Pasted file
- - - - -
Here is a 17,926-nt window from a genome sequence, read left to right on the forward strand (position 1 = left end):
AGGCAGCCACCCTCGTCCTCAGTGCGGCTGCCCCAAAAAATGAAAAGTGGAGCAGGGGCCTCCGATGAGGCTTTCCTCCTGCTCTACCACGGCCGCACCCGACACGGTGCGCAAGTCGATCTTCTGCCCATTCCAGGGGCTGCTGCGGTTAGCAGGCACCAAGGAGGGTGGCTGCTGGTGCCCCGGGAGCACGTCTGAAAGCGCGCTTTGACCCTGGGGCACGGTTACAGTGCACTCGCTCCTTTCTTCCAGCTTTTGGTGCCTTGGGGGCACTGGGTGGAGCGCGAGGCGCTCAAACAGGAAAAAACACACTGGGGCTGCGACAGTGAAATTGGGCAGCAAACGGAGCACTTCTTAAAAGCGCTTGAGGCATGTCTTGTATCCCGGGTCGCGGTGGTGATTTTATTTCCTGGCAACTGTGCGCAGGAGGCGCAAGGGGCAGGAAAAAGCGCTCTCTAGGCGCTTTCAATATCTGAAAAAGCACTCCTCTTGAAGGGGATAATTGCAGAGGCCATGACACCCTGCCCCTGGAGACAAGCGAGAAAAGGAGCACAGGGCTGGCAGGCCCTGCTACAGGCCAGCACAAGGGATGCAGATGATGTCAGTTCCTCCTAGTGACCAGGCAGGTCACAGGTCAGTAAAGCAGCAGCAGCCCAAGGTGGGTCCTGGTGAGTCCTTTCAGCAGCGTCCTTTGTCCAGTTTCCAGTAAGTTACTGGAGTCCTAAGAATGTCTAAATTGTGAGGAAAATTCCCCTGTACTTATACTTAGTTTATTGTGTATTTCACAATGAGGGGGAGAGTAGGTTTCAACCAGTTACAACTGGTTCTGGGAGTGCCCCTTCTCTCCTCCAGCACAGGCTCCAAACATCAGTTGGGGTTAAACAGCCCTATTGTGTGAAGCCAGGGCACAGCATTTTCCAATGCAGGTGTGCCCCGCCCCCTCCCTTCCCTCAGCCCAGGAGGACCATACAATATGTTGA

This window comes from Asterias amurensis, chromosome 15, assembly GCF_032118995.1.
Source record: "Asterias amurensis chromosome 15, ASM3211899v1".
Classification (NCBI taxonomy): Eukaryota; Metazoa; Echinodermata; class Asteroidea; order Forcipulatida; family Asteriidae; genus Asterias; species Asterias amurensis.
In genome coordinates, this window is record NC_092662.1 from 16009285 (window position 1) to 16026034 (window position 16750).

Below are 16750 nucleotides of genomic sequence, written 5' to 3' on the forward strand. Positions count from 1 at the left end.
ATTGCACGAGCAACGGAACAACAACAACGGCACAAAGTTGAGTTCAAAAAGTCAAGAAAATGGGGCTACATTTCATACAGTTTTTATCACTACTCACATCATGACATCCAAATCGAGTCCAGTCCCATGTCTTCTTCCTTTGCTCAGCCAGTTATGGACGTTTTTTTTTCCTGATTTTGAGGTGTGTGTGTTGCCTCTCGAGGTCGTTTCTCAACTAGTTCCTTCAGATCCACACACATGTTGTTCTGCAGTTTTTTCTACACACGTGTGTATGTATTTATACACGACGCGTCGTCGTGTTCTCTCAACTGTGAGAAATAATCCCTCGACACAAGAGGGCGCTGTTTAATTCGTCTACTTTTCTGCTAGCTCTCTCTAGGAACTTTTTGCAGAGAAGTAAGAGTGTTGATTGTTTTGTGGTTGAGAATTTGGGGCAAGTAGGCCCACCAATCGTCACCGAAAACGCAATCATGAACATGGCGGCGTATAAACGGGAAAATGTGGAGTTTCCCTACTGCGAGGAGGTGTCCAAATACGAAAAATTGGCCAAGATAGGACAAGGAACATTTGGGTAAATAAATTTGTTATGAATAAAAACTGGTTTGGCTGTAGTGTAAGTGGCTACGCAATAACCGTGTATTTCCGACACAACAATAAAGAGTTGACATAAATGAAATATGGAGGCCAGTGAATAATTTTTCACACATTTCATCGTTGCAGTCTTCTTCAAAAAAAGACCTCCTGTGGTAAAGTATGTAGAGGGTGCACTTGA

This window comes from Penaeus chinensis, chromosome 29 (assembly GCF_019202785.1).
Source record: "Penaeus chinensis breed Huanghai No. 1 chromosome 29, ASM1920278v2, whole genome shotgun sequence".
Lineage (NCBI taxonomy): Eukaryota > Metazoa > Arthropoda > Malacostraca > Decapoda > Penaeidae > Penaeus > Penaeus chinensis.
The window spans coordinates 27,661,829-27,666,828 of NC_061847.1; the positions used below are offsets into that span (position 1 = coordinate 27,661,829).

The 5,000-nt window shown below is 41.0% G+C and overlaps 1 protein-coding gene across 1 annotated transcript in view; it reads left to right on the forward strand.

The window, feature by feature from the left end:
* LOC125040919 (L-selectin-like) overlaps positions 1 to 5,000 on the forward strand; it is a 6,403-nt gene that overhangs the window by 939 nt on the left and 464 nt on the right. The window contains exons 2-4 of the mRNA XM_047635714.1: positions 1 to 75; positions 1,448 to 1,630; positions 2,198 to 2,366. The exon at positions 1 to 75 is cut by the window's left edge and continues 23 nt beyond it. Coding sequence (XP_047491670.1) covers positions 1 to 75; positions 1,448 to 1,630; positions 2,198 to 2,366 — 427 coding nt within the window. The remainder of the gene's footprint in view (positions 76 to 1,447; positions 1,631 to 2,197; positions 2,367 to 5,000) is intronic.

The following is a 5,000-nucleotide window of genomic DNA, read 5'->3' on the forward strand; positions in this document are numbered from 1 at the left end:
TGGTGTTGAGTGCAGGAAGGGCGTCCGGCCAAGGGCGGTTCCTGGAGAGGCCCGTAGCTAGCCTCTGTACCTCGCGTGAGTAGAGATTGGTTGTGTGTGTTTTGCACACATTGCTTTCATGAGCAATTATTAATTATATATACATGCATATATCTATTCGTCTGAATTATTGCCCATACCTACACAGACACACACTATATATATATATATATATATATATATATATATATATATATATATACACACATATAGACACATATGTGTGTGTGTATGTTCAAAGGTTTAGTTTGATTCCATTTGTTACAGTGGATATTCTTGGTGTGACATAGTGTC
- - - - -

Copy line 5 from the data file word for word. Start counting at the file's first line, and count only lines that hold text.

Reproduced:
Classification (NCBI taxonomy): Eukaryota; Metazoa; Echinodermata; class Asteroidea; order Forcipulatida; family Asteriidae; genus Asterias; species Asterias amurensis.